Rifampin and rifabutin have important interactions with certain antiretroviral drugs, and dosage adjustments or treatment modifications may be required. Rifampin reduces the blood levels of nonnucleoside reverse transcriptase inhibitors (NNRTIs), protease inhibitors (PIs), the integrase inhibitor raltegravir, and the CCR5 antagonist maraviroc. Rifampin can be used by persons taking efavirenz although many experts recommend increasing the efavirenz dosage to 800 mg daily. Coadministration of rifampin and maraviroc is not recommended, but may be possible with appropriate dosage adjustment of maraviroc; consult with an expert. Rifampin should not be used with nevirapine, etravirine, or PIs. (In some cases, the adverse pharmacokinetic effect of rifampin on PIs may be overcome with large doses of ritonavir, but consultation with a specialist should be obtained before this approach is undertaken; rifampin should not be used in combination with ritonavir-boosted saquinavir because of high rates of hepatic toxicity.)
No data are available on the use of rifabutin for treatment of LTBI. Nevertheless, rifabutin may be considered in place of rifampin for patients taking antiretroviral combinations that include NNRTIs (other than efavirenz) or PIs (other than ritonavir alone). In these cases, the dosages of both rifabutin and the antiretroviral agent usually require adjustment. (See Table 3 in chapter Mycobacterium tuberculosis for details on dosage adjustments).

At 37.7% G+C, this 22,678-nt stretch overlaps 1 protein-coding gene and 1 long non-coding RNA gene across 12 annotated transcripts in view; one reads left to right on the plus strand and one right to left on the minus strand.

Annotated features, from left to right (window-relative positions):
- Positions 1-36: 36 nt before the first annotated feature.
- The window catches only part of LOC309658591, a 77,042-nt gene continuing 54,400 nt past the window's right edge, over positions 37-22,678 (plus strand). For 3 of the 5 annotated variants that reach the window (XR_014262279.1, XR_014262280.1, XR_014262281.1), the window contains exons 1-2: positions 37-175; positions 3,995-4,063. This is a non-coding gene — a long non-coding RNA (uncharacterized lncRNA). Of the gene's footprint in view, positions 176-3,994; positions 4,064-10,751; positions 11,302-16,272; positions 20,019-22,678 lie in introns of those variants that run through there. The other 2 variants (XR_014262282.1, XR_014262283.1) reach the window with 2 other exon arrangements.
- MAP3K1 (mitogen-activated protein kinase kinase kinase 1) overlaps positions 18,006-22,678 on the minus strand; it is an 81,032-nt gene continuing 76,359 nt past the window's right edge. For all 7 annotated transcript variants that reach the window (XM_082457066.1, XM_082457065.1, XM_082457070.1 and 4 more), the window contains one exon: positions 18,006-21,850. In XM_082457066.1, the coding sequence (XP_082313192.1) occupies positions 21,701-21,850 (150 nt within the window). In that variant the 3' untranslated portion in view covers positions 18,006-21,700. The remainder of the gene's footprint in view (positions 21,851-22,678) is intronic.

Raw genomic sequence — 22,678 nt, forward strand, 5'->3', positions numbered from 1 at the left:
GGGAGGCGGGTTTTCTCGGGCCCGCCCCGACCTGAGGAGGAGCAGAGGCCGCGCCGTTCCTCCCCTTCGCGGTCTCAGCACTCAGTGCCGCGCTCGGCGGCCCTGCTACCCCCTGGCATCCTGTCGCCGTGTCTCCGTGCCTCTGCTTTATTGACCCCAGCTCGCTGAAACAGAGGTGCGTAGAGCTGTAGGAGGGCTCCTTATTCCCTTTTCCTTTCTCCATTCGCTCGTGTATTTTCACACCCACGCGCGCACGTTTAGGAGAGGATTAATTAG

Rifampin decreases the blood concentrations of estrogens, anticonvulsants, hypoglycemic agents, and many other drugs. Review all medications a patient is taking before initiating rifampin and make adjustments as necessary. (See Table 12: Clinically significant drug-drug interactions involving the rifamycins.)
HIV-infected pregnant women with positive LTBI test results and no evidence of active TB should receive standard prophylaxis as soon as possible, even during the first trimester.
The preferred prophylaxis during pregnancy is a 9-month isoniazid regimen (with pyridoxine, as above). Alternative agents, such as rifampin or rifabutin, should be used with caution because of limited experience. Neonates born to women who received rifampin during pregnancy should be given vitamin K (10 mg) to reduce the risk of hemorrhagic disease. Pyrazinamide generally is avoided during pregnancy because of lack of information regarding fetal effects.